Joan Collins, Jayne Mansfield and Dan Dailey star in this engaging drama based on a novel by John Steinbeck. Three strangers - a stripper (Mansfield), an alcoholic wife (Collins) and a ... See full summary »
A military nurse recovering at an inn from a nervous breakdown keeps having dreams where she sees two men trying to murder a third. When she meets a man who is a federal agent at the inn, ... See full summary »
Three thieves rip off a shipment of used money being sent back to the US. As they are escaping the robbery (after having taken a hostage), they wind up on an island in a hotel with an ... See full summary »
A businessman plans to solve his tax problems by financing a film version of "Romeo and Juliet". He hires Maurice Chevalier and Jayne Mansfield to play the title roles, and Akim Tamiroff to... See full summary »
In 1896 it is announced that the Olympic Games will be revived in Athens. A young shepherd, Spiridon Loues, decides to enter the 26-mile marathon. Once in Athens, he meets Christina Gratsos... See full summary »
A renowned and relentless Paris detective takes his first vacation in eleven years at a small inn in the French countryside. There he meets and falls in love with the hotelier's daughter, ... See full summary »
Joseph H. Lewis
Producer Louis W. Kellman had difficulty finding a buyer for the film. Finally, Columbia Pictures chief Harry Cohn said that he would do Kellman "a favor" and "take it off his hands" if the film's director, Paul Wendkos, was part of the deal. See more »
The 1951 Chevy driven by Nat Harbin is described as "light gray" over the police radio and in the teletype voice-over, yet the description on the teletype reads that the car is "green." See more »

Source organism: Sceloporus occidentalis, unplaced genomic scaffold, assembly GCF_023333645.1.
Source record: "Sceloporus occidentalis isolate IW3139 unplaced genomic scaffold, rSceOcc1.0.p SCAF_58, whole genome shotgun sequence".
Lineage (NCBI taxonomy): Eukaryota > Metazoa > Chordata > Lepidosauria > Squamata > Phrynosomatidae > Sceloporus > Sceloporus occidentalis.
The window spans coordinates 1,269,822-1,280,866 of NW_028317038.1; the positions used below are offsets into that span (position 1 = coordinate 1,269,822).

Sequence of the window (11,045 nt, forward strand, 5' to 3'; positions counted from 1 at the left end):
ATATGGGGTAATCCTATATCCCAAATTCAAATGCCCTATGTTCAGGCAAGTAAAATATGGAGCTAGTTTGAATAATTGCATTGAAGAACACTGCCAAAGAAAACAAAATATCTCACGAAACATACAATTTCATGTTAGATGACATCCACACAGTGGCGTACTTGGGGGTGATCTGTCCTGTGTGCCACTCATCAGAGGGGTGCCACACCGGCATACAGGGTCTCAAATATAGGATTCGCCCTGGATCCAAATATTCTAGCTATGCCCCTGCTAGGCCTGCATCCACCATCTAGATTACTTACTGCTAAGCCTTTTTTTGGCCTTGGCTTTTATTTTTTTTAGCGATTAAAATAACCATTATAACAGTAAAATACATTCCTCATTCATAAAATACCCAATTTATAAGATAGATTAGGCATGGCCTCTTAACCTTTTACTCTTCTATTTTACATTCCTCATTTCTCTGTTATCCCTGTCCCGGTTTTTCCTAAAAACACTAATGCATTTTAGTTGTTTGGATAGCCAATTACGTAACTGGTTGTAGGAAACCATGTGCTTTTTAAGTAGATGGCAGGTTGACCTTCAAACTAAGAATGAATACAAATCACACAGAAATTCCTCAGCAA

This is one of those extravagantly stylized late-period noirs, one which palpitates with flamboyant cinematic technique. It belongs in the same club as those other exaggerated, self-consciously arty noirs of the late 50s/early 60s, like Touch of Evil, Kiss Me Deadly, Blast of Silence and Sam Fuller's contemporaneous contributions to the genre. Wendkos directs like a recent A+ film school graduate showing off every Hitchcock and Welles trick he's learned -- there are many stunning edits (he is also credited as the film's editor), several strikingly composed shots, and a suitably seedy background (the fact that the crooks' hideout is right next to a railway line full of speeding streamliners is a boon). At the same time, he toes the studio line of narrative clarity and cohesive action scenes enough to make this suitable viewing for the non-buff (one can see why he spent most of his years in television, but at the same time could dazzle with over-the-top effects in The Mephisto Waltz.) Fans of Atlantic City's Steel Pier are in for a treat in the film's climax (which owes a bit too much to The Lady from Shanghai) -- we even get to see the diving horse. But notably, we also see the soggy marshes that border the city and reflect the protagonists' own situational quagmire. It may not have the integrity of the more subtly devastating noirs of the Siodmak 40s, but it has its own postmodern tradition to uphold. It's worth picking this one up even on the third-generation dupes that are now in circulation; a wide-screen dvd restoration is definitely in order.
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